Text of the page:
Northwest Voices | Letters to the Editor
Memorial for officers attracts thousands worldwide
Posted by Letters Editor
Editor, The Times:
The Lakewood officers were doing ordinary police work; doing their jobs. And then in a moment they were executed. Does that make them heroes [“‘We will remember them always,’” page one, Dec. 9]?
Yes, forgive me for being a slow learner. The killings of the Lakewood police officers finally made it clear to me.
These officers had counseled troubled youth and comforted victims of crime. They kept us safe by being warriors against crime, and by being champions of community building.
We sat safely in our homes while these officers ensured the safety of us all — because we depend not only on our local police, but also on the police of the communities around us. Not only on our justice department, but on those of other states. Collectively, these systems form an armor that protects our entire society.
The state of Arkansas revoked their warrant for Maurice Clemmons, opening a chink in this armor, and we suffered a cruel cost: four people killed by a man who should have been jailed. They were killed because they represented that armor of safety.
How fitting that the officer who found Clemmons was doing ordinary police work: investigating a suspicious car. It’s ordinary police work, 24/7, that keeps us safe and makes them all heroes.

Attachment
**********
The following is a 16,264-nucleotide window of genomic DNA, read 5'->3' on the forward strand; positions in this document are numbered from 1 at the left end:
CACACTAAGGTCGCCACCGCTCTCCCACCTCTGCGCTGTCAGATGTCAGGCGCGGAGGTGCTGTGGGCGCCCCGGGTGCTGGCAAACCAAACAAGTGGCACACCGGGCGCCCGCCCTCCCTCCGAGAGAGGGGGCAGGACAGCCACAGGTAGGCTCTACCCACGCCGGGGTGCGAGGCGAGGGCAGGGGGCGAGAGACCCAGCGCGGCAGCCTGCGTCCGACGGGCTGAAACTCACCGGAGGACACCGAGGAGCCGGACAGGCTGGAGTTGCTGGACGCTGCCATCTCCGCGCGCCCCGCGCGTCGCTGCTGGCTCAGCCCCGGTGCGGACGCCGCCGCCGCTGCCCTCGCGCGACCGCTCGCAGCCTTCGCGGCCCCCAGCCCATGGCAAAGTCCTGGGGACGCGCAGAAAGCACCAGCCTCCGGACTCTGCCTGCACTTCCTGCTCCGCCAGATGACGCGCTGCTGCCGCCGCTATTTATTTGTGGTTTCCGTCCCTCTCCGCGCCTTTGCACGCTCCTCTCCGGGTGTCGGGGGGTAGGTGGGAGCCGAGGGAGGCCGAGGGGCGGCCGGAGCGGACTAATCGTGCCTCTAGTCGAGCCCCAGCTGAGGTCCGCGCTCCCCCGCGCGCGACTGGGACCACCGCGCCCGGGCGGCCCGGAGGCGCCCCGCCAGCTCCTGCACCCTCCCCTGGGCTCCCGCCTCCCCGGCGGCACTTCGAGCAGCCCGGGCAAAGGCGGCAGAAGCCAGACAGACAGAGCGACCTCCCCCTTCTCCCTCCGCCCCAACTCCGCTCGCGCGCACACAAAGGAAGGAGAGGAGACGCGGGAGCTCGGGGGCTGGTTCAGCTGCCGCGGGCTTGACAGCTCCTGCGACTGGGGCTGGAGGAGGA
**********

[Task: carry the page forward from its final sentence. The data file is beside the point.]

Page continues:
Let’s insist that our justice system mends the armor so that no one meets another Maurice Clemmons.
— Keith Logan, Seattle
Community should be proud, too
I was one of the thousands of officers who was privileged to attend the services for the Lakewood police officers on Dec. 8.
I would like to praise those who put together the service for the officers. It was truly beautiful.
I would also like to say how impressed I was with the citizens I met during my time there. Everywhere we went, people told us how thankful they were that we made the effort to attend. I watched as people in the streets stopped what they were doing and paid their respects.
Even in the airport as Sgt. Mark Renninger’s body was loaded on the plane, people throughout the airport stopped in their tracks.
If that is reflective of your community, you should be as proud of yourselves as you are of your officers.
— Lt. Pete Krall, Sparks Police Department, Sparks, Nev.
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